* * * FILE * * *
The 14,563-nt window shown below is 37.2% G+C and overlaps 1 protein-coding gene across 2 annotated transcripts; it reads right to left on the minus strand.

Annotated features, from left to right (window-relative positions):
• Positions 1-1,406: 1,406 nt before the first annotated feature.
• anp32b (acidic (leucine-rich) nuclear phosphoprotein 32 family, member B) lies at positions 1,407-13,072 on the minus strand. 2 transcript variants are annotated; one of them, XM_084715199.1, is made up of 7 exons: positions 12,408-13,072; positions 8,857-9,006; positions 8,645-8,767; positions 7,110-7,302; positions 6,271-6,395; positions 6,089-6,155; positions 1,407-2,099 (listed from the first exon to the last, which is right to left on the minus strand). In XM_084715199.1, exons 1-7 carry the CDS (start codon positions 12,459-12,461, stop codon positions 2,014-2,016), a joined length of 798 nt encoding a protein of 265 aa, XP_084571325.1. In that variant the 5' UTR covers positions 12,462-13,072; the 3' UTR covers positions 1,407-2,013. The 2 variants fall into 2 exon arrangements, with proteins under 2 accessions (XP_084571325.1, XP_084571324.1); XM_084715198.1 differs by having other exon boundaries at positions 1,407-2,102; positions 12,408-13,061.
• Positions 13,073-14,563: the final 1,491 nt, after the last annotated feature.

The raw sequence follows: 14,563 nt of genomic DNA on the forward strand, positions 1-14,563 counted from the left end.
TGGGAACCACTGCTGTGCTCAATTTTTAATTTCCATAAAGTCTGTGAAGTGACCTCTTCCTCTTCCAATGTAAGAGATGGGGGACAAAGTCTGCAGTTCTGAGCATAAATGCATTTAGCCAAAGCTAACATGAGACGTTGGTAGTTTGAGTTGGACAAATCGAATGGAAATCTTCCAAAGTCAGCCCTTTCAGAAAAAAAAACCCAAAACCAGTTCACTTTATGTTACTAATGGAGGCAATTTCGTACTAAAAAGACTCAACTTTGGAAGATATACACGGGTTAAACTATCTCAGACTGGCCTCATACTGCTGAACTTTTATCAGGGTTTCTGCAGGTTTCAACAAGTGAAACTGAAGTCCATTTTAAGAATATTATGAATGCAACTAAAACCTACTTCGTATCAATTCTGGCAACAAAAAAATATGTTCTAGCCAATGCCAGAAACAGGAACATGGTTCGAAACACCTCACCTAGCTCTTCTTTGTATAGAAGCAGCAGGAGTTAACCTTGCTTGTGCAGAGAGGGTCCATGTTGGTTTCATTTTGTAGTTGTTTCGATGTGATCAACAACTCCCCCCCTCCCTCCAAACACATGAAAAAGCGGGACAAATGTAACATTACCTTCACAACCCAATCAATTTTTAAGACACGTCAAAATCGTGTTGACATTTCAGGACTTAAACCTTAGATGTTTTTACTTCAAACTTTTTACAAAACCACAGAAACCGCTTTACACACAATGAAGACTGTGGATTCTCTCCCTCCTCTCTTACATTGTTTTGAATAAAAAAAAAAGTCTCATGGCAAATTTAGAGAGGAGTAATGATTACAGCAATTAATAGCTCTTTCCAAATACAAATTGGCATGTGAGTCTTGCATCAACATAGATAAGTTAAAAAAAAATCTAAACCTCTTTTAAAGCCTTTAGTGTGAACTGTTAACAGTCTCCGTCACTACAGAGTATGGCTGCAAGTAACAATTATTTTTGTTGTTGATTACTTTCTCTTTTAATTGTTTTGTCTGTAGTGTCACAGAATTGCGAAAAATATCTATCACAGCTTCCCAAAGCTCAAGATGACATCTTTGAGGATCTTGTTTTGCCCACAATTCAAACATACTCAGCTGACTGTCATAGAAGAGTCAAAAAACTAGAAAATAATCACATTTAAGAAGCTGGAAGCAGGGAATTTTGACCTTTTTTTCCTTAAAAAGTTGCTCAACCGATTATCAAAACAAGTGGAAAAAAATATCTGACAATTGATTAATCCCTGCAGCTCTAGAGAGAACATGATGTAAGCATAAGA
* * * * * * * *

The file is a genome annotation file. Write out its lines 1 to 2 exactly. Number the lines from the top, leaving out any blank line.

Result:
The 14,563-nt window shown below is 37.2% G+C and overlaps 1 protein-coding gene across 2 annotated transcripts; it reads right to left on the minus strand.

Annotated features, from left to right (window-relative positions):